I understand that the government does not want to spend money on an imaging examination that is unnecessary. As a fiscal conservative, I have an inherent distaste for waste and actively resent the idea of my tax dollars being spent on anything that isn’t necessary. When it comes to finding opportunities to reduce health-care spending, however, it is clear that the needle is skipping on the government’s record—because imaging cuts keep playing over and over and over again.
Most recently, imaging cuts and containment found their way onto the White House’s recommended hit list for balancing the budget. As part of its deficit-reduction proposal, the Obama administration suggests raising the equipment-utilization–rate assumption (already at 75%). It also recommends implementation of a prior-authorization program for high-tech imaging in the Medicare program.
For a summary of the major cuts that imaging has experienced and some of the results through 2010, take a look at the Imaging Market File. Thinking that imaging cuts are going to solve the Medicare expenditure problem is not only increasingly wishful; it is downright magical.
First, the growth of imaging has slowed dramatically, and in some settings, has veered into negative territory.
Second, although it sometimes is necessary to spend money to make money, what is the wisdom of adding another administrative layer (to a system already bloated with administrative costs) in the form of a radiology benefit management program? Aside from the per-member, per-month cost, CMS would be liable to monitor the program to ensure that policies were consistent and necessary care not denied, in a further investment of resources.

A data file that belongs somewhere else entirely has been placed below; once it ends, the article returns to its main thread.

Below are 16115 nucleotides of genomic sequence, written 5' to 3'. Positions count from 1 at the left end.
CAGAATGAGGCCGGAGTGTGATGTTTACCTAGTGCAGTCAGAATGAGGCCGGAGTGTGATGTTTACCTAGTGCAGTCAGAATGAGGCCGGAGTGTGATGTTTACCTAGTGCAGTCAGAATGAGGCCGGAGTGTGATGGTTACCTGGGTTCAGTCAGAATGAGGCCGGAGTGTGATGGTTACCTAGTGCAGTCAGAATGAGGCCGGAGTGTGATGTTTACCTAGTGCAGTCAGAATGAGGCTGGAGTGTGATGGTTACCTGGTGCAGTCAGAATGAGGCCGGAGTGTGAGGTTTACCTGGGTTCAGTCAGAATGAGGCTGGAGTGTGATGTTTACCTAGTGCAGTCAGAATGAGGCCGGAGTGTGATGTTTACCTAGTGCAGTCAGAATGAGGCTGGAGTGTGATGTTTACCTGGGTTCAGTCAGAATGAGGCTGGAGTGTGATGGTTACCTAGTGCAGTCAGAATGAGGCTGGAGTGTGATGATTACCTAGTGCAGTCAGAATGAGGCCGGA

We now are spending more than $18 billion in tax dollars on the Health Information Technology for Economic and Clinical Health Act’s incentives to modernize health care through IT. The Obama administration could compound its investment payback by making computerized provider order entry for radiology, with clinical decision support, a part of stage 2 meaningful-use requirements: clear and simple guidance at the time of ordering.
Third, there is lower-hanging fruit that might not be as sexy as those big, sophisticated imaging machines, but that packs a much bigger wallop when it comes to savings potential.
Recently, Kale et al1 did an analysis of work by The Good Stewardship Working Group,2 which published, in May 2011, its list of the top five overused clinical activities across three primary-care specialties (pediatrics, internal medicine, and family medicine), as determined by physician-panel consensus. That list included MRI for lower-back pain, head-injury imaging for children, and dual-energy x-ray absorptiometry for women under 65 and men under 70.
Kale et al performed a cross-sectional analysis using data from the 2009 National Ambulatory Medical Care Survey and the National Hospital Ambulatory Medical Care Survey, limiting its sample to visits by patients to their primary-care physicians.
The most prevalent activity was ordering of a complete blood count for a general medical examination, associated with a cost of $32.7 million. The activity associated with the highest cost ($5.8 billion) was the prescribing of brand-name statins instead of generic statins. The least prevalent activity was bone-density testing in women younger than 65, but it did account for $527 million in costs. MRI for lower-back pain had a $175 million price tag. Head-injury imaging in children and bone-density exams in men under 70 were too infrequent to report. Kale et al conclude that most primary-care activities identified by the working group are not major contributors to health-care costs.
What we need now is an efficiency expert in Washington—someone who is aware of all health-care programs and initiatives and how they affect each other, so that we can begin truly economizing our health system. We need a health-care controller who can look at the system holistically and recognize that the unintended consequence of cuts to the imaging technical component could be the wide-scale shuttering of a low-cost, community-based provider.
We need to begin making some of the tough choices that will result in real savings, such as raising the Medicare eligibility age (as recently proposed by the Healthcare Leadership Council) to 67, gradually, at a rate of two months annually. What we don’t need now is yet another round of cuts to the imaging technical